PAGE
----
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July 23, 2024

Archive for November 23, 2013

Miketz (At the End) Parsha – Weekly Torah Portion


Genesis, 41:1-44:17

This Week’s Torah Portion | December 1 – December 7, 2013 – Kislev 28 – Tevet 4, 5774

In A Nutshell

The portion, Miketz (At the End), begins with Pharaoh’s dream about seven healthy and well-fed looking cows coming up from the Nile, followed by seven meager and malnourished looking cows. In a second dream, Pharaoh sees seven plump and wholesome looking ears of grain, followed by seven ears that were thin and scorched, and the thin ears eat the plump ones.

None of Pharaoh’s counselors could solve his dreams. The chief cupbearer, who was saved, remembered Joseph and his gift for deciphering dreams. He took the opportunity and asked to bring Joseph out of prison. Joseph came and solved Pharaoh’s dream. He said that there would be seven years of wealth and abundance in Egypt, immediately followed by seven years of hunger, and that Pharaoh should prepare for them.

Joseph also suggested how Pharaoh should prepare for them. Pharaoh appointed Joseph in charge, second only to the king, so he would set up the warehouses.

Indeed, the seven plentiful years were followed by seven years of famine, and the entire nation turned to Joseph to relieve their hunger and help them through it. Everyone, including Jacob’s sons, who were in the land of Israel, came to Egypt due to the hunger.

Jacob’s sons came to Joseph and did not recognize their own brother. At first, Joseph thought they were spies. Afterward, he sent Simeon to prison and said to his brothers, go back, but without Simeon. Joseph hid a goblet in Benjamin’s belongings and declared that if the thief who stole the goblet is caught, he will be put to death, and everyone will be punished.

The brothers returned to Jacob and told him of Joseph’s request that their brother Benjamin should go down to Egypt with them. Initially, Jacob refused to send Benjamin back to Pharaoh because he has already lost Joseph and Simeon, but he finally agreed to let him go.

The portion describes the different predicaments that Joseph puts his brothers through, causing them to separate, but the brothers reinforce their unity.

The portion ends with everyone being in Egypt, Benjamin is accused of stealing the goblet, and Joseph decides to keep him as a slave.

 Commentary by Dr. Michael Laitman

These stories represent different states that we must go through as we advance in the correction of our souls. The Torah tells us how we must perform the correction.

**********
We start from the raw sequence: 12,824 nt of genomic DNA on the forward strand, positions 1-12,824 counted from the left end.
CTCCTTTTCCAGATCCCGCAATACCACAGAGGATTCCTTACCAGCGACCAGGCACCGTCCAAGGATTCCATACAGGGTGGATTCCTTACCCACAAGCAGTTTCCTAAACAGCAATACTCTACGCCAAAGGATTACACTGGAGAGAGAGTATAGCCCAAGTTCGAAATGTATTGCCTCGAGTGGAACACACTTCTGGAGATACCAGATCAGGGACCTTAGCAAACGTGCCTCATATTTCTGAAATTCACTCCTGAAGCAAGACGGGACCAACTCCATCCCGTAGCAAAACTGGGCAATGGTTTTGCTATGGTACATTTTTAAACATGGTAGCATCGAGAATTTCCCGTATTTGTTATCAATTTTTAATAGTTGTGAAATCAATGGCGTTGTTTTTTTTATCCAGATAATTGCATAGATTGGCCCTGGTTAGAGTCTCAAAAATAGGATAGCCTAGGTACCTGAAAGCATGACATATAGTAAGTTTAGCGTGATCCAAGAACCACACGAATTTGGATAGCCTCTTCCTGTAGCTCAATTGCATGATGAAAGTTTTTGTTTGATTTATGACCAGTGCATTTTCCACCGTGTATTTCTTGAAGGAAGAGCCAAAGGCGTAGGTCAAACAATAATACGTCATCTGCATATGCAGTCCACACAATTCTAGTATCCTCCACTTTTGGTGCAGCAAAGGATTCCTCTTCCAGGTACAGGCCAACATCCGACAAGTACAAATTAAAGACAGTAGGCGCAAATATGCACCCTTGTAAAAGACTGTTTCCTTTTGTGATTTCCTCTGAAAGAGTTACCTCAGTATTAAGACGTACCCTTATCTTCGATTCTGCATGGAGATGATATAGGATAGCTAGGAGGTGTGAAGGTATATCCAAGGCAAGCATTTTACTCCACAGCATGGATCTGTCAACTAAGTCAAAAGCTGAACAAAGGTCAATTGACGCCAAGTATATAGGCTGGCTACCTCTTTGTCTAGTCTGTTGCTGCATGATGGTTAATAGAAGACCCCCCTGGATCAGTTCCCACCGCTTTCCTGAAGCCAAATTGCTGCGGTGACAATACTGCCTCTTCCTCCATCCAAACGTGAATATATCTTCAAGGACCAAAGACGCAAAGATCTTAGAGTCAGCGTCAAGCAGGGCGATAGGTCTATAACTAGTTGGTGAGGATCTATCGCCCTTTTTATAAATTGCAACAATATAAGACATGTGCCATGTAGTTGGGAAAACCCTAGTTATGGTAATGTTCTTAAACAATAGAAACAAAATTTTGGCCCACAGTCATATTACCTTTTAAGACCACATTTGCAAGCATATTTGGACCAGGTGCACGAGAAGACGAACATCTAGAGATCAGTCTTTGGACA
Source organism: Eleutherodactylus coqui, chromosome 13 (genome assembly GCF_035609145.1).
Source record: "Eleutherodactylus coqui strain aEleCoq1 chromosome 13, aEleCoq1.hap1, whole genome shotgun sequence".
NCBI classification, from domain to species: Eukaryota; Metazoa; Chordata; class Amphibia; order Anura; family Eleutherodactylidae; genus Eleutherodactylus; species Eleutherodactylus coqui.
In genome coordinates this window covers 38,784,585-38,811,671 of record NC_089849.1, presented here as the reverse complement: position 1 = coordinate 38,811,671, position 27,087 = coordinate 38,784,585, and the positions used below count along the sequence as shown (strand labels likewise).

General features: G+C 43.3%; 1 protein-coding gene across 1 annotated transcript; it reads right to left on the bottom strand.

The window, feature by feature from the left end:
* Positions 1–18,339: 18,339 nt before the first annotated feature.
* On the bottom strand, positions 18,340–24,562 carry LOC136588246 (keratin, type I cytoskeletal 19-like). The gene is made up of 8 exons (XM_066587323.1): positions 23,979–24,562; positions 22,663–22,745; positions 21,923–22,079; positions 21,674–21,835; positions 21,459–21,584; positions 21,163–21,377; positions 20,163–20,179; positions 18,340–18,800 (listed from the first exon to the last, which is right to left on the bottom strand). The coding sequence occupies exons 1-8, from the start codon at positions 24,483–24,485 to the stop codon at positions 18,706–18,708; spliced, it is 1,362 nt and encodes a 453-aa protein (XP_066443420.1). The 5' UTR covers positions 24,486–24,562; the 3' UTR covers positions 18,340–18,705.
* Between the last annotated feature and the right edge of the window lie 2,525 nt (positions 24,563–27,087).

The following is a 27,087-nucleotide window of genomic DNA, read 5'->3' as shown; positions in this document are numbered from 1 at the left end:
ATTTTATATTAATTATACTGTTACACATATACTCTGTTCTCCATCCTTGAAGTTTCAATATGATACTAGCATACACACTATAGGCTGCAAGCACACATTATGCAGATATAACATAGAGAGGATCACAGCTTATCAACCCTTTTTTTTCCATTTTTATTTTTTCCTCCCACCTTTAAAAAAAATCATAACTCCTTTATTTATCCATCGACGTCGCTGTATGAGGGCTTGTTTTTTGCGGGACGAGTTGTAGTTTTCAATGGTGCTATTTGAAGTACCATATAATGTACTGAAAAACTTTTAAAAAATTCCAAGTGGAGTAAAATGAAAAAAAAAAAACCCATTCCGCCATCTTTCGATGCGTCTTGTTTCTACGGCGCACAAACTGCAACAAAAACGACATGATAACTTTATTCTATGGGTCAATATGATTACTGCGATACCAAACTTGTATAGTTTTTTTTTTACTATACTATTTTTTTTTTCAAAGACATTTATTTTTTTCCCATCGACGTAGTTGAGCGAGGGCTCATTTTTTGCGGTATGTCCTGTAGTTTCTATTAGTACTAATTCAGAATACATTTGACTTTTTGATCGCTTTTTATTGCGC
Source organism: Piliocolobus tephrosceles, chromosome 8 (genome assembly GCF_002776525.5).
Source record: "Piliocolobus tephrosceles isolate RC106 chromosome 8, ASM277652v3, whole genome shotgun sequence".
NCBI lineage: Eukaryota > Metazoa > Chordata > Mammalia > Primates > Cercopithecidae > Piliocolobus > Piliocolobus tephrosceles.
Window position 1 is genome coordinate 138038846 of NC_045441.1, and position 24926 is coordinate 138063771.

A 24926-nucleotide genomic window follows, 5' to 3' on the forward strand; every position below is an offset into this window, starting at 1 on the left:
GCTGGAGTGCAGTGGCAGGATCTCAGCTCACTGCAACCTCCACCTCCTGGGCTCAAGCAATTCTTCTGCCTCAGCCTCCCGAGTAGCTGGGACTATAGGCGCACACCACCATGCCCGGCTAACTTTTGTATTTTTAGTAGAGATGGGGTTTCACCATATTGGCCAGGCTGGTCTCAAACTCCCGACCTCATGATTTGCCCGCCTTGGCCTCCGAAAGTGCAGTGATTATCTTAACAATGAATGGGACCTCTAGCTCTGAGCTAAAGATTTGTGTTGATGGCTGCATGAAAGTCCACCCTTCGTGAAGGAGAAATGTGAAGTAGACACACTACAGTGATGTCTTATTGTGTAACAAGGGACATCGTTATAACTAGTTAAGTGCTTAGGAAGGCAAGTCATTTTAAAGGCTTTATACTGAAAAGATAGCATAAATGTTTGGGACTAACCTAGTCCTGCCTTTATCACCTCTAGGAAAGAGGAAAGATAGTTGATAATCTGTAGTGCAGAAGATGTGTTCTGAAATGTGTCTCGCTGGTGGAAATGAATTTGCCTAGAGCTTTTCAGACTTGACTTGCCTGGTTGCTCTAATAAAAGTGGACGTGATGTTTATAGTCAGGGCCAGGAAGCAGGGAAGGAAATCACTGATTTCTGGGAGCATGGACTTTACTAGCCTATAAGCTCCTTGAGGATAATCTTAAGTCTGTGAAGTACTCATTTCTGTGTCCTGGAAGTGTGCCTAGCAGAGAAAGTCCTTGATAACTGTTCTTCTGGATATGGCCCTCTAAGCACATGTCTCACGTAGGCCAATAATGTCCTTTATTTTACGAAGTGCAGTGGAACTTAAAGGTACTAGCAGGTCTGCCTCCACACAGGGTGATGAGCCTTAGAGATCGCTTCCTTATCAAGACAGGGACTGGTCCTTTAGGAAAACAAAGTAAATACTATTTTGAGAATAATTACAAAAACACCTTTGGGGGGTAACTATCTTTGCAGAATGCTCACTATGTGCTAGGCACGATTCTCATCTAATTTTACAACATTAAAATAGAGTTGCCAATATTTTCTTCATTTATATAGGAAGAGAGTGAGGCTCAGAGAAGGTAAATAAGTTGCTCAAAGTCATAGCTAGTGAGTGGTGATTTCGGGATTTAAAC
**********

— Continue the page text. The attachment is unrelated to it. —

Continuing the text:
There is no need to correct our bodies because they are part of the animal kingdom and exist as do all other animals. Our souls, however, we must beget out of the current state, and this portion narrates how we should approach the correction and achieve the birth of our souls.

It is written, “I have created the evil inclination; I have created for it the Torah as a spice.” In other words, our foundation is the evil inclination, our ego. When we recognize the ego and begin to work with it, we experience first hand the entire process the Torah describes.

The previous portions dealt with the point in the heart that awakens and develops in a person. This portion deals with how that development takes place. We all come from a broken Kli (vessel), which must be corrected, connected. This is the correction by which we achieve the rule, “love your neighbor as yourself; it is the great rule of the Torah,”[1] inferring the connection of all of us into a single Kli, when all the people are as one.

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Glossary – Miketz (At the End) Parsha – Weekly Torah Portion

Years of Abundance and Years of Hunger

Years of abundance and years of hunger are the ups and downs that we must go through, which divide into years. The number seven represents the Sephirot Hesed, Gevura, Tifferet, Netzah, Hod, Yesod, and Malchut.

These years connect Zeir Anpin, which contains six Sephirot, with Malchut. This connection creates a new Kli between the qualities of the Creator and the qualities of the creature.

The wisdom of Kabbalah refers to the six qualities as “the Holy One blessed be He.” The seventh quality is the Shechina (Divinity), which is currently Pharaoh, also known as “Divinity in exile.” After the correction, Pharaoh becomes a holy place—in order to bestow—the place of our souls, the place of connection between us.

The Sages of Egypt

The sagacity of Egypt is called “external wisdom.” It maintains that you need not change within in order to obtain all the good in this life and in the spiritual life, that you can settle for the intellect. Study without changing; don’t think about the correction of the heart, about your ego, that you need to change; study a couple of pages and you will be happy. This, in essence, is the wisdom of Egypt, as it is written, “there is wisdom in the nations—believe.”[5]

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